What is Kettlebell Sport?
The object of kettlebell sport is to lift one or two bells as many times as possible within a certain amount of time (usually 5 or 10-minutes).
Why Try Kettlebell Sport
Many people practice kettlebell sport and never even consider competing; they follow a sport training protocol strictly for the exercise.
Why? Because kettlebell sport training is unmatched at getting strength, cardio and endurance benefits at once, it's low-impact exercise and it's easy to scale as you progress. You can:
- increase your pace
- increase the lengths of your sets
- increase total volume
- increase kettlebell weight
- increase number of kettlebells
Pretty flexible, right?
Others love a hard deadline and physical and mental challenges, and so choose to compete in kettlebell sport lifting competitions to achieve the most clean reps within the time limit (good technique is paramount. Bad reps don't count).
The Origin of Kettlebell Sport
The sport of kettlebell lifting was created in Russia, where our sources tell us the first known competition took place in 1948.
Unified rules and regulations formed over the subsequent decades and culminated with membership in their National Sports Federation.
Today, aside from the athletes around the world who practice kettlebell sport to increase power endurance performance in their own primary sport, many individuals and clubs also participate in kettlebell sport competitions.
Kettlebell Sport Competitions
There are several different kettlebell sport events, or "lifts," and (similar to Olympic weightlifting) the most common are:
- Jerk: an explosive movement where the bells travel from the rack position (your chest) to overhead
- Snatch: a swing that comes to a stop overhead
- Long Cycle: (clean and jerk) a swing between the legs that comes to a stop at the rack position before adding a jerk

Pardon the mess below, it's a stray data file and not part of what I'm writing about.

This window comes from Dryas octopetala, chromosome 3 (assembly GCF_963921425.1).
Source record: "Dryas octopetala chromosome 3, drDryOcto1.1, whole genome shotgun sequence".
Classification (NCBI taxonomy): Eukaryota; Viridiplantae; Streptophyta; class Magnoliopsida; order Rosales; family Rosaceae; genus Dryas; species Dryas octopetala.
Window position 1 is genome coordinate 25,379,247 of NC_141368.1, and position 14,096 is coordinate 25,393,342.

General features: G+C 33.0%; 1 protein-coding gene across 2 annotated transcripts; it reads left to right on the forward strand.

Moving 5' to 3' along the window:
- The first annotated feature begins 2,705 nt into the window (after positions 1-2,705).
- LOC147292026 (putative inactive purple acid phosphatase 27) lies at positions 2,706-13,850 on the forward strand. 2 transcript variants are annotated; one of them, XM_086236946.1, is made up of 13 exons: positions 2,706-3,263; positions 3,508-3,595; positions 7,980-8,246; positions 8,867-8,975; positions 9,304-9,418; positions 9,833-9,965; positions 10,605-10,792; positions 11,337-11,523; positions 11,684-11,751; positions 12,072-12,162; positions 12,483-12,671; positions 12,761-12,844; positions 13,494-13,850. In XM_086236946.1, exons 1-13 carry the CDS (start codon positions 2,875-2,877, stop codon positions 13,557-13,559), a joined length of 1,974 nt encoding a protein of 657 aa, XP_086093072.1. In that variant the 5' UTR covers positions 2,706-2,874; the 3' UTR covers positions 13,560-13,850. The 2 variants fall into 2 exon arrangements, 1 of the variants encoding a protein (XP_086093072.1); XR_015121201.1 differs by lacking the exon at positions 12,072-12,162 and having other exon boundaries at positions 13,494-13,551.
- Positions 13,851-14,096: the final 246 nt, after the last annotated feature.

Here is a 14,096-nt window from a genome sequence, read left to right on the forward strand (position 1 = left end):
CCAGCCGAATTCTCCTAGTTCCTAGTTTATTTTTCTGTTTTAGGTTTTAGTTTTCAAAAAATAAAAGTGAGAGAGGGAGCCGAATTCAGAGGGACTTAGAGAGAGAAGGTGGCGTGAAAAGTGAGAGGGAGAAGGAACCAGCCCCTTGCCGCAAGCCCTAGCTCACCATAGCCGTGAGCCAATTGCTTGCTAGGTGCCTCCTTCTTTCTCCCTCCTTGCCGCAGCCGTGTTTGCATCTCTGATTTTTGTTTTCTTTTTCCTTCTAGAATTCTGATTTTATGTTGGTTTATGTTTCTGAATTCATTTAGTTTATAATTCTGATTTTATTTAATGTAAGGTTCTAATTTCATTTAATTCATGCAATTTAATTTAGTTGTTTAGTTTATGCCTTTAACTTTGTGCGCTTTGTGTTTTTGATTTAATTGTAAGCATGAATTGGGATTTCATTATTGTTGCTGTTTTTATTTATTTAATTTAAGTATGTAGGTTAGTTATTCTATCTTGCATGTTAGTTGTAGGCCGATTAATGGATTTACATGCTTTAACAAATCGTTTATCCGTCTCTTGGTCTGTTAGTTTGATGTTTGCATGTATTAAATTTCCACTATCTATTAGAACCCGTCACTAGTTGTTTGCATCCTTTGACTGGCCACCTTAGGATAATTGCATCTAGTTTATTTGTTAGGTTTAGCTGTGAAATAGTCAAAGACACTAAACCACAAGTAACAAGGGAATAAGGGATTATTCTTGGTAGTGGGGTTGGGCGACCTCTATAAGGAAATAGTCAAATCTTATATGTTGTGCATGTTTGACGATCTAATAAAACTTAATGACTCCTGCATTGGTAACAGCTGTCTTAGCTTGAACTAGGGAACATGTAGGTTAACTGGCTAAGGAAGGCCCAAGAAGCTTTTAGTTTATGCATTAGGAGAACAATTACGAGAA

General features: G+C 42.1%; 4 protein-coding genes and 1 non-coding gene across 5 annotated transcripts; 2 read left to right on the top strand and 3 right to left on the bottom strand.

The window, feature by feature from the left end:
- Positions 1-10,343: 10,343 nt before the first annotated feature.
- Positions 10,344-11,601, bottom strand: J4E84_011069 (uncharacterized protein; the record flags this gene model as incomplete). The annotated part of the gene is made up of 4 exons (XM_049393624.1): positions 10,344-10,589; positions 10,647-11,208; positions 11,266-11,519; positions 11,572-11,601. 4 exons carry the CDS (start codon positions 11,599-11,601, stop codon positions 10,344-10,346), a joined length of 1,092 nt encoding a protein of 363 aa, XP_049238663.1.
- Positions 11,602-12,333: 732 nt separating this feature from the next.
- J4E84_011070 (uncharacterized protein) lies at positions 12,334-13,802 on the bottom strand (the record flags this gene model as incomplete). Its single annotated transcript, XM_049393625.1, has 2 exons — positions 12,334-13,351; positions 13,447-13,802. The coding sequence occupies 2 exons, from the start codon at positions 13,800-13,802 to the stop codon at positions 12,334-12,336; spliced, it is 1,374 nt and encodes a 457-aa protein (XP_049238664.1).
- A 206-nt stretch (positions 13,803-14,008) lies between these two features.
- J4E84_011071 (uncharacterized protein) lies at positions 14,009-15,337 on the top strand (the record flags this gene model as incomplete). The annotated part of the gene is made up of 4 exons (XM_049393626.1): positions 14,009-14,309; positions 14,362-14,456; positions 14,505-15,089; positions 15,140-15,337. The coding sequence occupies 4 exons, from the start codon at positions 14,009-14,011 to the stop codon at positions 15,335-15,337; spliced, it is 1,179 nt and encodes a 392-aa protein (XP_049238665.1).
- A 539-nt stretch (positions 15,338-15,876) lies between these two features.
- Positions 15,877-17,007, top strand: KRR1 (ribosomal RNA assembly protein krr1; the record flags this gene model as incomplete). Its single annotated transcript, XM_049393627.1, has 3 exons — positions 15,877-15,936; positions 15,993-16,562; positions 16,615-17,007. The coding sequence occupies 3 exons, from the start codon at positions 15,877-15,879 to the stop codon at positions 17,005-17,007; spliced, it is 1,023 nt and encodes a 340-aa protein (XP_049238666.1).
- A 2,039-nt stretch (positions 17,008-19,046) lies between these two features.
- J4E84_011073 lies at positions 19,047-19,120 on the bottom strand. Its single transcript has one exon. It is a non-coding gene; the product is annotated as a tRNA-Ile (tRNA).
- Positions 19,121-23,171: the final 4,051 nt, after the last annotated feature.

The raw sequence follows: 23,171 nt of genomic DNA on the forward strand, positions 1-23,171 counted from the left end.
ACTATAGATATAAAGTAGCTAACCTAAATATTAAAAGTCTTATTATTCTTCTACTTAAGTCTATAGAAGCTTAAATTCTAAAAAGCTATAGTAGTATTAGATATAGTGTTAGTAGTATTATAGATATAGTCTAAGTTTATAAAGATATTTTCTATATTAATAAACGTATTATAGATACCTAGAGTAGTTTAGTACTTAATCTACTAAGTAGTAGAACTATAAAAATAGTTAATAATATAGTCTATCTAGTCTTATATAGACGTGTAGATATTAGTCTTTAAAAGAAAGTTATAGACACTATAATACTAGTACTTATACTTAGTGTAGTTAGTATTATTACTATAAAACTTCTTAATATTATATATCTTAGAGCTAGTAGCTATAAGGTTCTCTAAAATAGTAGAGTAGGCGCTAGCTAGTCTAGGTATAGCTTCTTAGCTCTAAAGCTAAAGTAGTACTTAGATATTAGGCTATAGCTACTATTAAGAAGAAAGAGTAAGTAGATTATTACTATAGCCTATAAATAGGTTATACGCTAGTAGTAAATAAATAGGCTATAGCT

- Kettlebell Biathlon: is a set of snatch (single arm) and a set of jerks (two-arms/two-bells) performed on the same day. Usually there's a few hours between sets but it can be much less during a smaller competition.
- Kettlebell Triathlon: is the same as biathlon but in addition, you add a set of long cycle.
For each of the events, the set lengths are either 5 or 10-minutes in length.
When performing a Biathlon or Triathlon, you must use the same bell weight and duration for each of the lifts.
There are also snatch and long cycle (one or two-arm) marathons of 30 or 60-minutes.
One-arm snatch and one-arm long cycle usually only allow for one hand-switch which you can make at any time (strategy comes into play here!), but for marathons you can switch hands as many times as you like.
In Olympic weightlifting (with a barbell), the lifter is trying to lift as much weight as they can at once.
Kettlebell lifting is a strength endurance sport. Many reps over a longer period of time.
A kettlebell lifter can choose which weight they're going to compete with; typically, a weight that is challenging for them, but only a fraction of their one-rep max, as their goal is going to be to repeat the lift anywhere from 20-200 times or more during their 5 or 10-minute set.
Competitions issue rankings which are determined by your:
- actual body weight or weight class